In my last post, I shared some of the benefits of offering volunteer opportunities in conjunction with your company’s employee recognition program. I mentioned that I sent out a company-wide survey to learn what volunteerism meant to my co-workers as well as what activities they were currently engaged in. The following are some of the responses I received.
First to my door with a response was Joan Herman our Client Services Specialist. I always knew that Joan had a green thumb (and a knack for making the most delicious banana nut muffins) but what I didn’t know was how she leveraged her talents to give back to our community. Joan works with Plants 4 Habitat, which grows landscaping for area Habitat for Humanity homes as well as the Victory Garden in Collierville, Tennessee. The Victory Garden provides fresh product to local food banks – last year alone 4,430 lbs. of produce was produced and donated by the group.
Mike Sullivan, QIC’s Director of Sales National Accounts, currently volunteers at the Center for the Visually Impaired in Atlanta. The mission of the Center for the Visually Impaired is “to empower people impacted by vision loss to live with independence and dignity.” Mike also sits on the Enterprise Task Force for ClearAnswer, whose function is finding employment for sight impaired professionals in call centers or handling overflow for existing call centers.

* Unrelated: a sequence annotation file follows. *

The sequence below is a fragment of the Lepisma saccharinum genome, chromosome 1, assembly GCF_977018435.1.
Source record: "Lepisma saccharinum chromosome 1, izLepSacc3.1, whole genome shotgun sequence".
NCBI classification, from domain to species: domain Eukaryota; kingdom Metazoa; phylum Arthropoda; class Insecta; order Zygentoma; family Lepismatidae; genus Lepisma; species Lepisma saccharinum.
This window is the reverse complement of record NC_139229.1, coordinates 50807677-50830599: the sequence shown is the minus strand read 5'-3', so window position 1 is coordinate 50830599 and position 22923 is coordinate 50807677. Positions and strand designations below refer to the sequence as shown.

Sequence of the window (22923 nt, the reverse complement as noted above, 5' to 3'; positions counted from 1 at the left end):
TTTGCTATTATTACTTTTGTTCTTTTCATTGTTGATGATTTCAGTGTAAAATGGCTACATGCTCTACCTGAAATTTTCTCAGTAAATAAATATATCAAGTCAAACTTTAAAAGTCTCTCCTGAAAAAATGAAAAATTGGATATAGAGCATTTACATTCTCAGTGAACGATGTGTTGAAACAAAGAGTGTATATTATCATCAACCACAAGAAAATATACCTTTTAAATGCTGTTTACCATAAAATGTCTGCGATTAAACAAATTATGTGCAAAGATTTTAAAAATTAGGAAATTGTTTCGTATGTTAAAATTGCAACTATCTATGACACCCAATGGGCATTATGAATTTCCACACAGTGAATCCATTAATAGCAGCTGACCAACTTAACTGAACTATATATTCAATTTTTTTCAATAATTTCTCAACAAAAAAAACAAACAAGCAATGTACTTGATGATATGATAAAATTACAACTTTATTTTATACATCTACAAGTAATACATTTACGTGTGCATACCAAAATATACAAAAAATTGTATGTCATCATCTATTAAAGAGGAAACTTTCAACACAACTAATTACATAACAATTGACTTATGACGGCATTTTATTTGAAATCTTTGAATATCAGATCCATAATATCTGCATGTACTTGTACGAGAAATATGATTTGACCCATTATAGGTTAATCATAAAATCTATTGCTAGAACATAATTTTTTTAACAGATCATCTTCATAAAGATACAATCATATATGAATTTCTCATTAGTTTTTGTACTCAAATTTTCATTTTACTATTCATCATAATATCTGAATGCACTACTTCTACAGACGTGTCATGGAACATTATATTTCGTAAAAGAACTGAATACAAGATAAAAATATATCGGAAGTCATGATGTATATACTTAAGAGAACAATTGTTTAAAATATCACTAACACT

Kay Brawner, QIC’s Accounts Payable Manager, had a wonderful response to my question “What does volunteerism mean and/or look like to you?” Kay replied with “Volunteering can be a non-spoken commitment to do something for others who are going through traumatic circumstances.” She works to “make their lives a little brighter by knowing that someone cares enough to do something for them in their time of need.” Kay has taken this philosophy to heart and works with Project Linus to make blankets for children who are seriously ill, traumatized or in need.
Rob Miklas, Executive Vice President – Strategies & Business Development, believes that “volunteerism doesn’t necessarily involve a grand gesture.” He continues by stating “I think that it’s important to look for ways to assist even small organizations or causes.” Rob shared with me that while working with Atlanta Habitat for Humanity sometimes the jobs that needed volunteers the most were for the little things (for example picking up trash from the worksite).
Doug Smith, Director of Sales Southeast, has always been actively involved with his community no matter his location. Locally, he has served on several commissions for the City of Germantown. He found himself most passionate about the Beautification Commission as they were able to make a significant impact on the look and feel of the community. Some of the initiatives his commissions spearheaded included Christmas decorations around the city and the Yard of the Month recognition contests.
I learned so much through this exercise. We are passionate about what we do at QIC, but it was rewarding to experience the enthusiasm expressed by my co-workers as they described their community service interests. I challenge you to share your favorite volunteer organization below – and to ask your employees and co-workers about their community involvement. And contact us to explore ways to incorporate service projects into your employee recognition program.